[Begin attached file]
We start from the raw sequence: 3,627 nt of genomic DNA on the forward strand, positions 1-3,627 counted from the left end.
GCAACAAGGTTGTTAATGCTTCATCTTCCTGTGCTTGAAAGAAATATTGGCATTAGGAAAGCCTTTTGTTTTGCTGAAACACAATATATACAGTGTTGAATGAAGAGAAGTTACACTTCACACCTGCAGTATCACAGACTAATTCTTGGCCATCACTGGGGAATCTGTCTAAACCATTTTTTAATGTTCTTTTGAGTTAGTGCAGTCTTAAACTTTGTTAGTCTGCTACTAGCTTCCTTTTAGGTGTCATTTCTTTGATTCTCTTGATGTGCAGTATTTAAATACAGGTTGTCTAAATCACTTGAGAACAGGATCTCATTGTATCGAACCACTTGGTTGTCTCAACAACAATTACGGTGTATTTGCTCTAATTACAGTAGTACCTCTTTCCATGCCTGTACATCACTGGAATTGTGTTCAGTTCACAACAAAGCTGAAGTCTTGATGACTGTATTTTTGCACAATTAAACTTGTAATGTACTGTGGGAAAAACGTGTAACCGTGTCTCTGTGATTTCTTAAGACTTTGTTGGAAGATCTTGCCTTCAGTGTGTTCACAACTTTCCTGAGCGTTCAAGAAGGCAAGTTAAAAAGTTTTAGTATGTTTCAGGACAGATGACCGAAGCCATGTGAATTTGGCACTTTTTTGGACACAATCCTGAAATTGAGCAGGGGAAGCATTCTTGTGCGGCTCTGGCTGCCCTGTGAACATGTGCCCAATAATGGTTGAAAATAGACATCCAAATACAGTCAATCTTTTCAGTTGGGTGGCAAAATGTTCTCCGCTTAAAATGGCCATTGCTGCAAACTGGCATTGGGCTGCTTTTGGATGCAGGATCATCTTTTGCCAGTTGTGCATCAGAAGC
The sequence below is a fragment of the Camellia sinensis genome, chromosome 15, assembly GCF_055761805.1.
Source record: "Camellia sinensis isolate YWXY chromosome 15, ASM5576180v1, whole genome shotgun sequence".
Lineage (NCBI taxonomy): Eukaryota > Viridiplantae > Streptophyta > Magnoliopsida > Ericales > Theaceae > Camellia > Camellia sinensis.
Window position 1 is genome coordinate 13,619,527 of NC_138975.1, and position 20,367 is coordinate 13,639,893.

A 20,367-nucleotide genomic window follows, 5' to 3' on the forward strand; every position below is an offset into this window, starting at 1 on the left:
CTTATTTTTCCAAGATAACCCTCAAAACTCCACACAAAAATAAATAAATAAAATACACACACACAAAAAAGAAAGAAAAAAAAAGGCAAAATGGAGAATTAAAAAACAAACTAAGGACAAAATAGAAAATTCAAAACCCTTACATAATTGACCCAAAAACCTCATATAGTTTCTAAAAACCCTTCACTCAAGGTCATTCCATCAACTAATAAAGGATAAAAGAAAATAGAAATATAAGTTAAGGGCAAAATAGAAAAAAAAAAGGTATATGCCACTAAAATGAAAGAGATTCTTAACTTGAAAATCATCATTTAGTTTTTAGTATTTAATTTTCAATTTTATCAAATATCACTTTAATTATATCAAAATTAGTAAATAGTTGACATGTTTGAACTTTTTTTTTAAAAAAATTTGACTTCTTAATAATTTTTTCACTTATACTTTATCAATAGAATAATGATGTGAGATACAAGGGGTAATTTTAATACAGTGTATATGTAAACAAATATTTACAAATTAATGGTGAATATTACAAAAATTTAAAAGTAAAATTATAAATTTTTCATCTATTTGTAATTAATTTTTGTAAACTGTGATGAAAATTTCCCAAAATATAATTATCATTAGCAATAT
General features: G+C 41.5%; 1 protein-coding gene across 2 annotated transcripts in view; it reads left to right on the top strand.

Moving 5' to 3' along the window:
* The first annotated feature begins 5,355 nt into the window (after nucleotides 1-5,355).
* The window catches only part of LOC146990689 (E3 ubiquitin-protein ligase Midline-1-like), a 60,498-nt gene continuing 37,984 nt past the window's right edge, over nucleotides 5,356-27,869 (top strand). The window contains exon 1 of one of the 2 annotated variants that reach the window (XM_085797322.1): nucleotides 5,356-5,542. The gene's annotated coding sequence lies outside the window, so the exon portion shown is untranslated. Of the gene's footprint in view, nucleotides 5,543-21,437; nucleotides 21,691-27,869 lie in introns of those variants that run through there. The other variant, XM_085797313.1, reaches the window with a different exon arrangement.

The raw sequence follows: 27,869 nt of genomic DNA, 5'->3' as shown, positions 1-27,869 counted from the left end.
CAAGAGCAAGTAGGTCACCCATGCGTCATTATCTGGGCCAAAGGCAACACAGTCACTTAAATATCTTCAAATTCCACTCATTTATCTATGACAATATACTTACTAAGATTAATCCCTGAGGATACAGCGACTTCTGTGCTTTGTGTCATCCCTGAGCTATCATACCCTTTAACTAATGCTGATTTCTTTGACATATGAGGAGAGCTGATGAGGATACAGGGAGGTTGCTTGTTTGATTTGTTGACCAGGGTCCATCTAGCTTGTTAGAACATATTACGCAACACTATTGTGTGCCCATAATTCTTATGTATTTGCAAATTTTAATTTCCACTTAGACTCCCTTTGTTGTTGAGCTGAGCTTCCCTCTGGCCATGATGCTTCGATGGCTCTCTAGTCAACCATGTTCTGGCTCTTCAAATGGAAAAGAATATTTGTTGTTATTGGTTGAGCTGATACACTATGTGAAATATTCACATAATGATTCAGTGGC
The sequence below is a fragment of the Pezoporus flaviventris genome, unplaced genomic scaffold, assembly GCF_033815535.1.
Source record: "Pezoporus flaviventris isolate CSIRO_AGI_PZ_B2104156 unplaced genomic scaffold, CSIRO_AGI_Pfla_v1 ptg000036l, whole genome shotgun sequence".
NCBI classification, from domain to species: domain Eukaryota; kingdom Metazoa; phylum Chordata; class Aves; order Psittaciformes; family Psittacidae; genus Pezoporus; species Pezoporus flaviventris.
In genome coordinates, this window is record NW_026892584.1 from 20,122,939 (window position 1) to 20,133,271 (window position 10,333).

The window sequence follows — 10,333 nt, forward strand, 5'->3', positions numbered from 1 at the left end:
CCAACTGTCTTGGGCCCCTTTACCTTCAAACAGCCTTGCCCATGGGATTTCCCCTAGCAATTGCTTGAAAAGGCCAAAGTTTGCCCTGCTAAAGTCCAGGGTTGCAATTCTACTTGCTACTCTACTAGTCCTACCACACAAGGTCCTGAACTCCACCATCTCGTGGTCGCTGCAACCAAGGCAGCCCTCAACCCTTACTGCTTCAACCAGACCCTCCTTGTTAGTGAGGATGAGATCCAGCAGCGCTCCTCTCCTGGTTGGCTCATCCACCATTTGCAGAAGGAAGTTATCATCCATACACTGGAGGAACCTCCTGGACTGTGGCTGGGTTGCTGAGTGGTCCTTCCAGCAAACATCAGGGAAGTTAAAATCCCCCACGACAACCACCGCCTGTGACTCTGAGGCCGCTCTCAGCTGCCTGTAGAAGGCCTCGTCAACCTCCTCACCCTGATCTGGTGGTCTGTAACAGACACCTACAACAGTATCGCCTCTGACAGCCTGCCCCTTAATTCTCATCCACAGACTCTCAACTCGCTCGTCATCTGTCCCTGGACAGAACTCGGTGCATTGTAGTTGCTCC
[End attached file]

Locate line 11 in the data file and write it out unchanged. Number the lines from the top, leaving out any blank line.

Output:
* The first annotated feature begins 5,355 nt into the window (after nucleotides 1-5,355).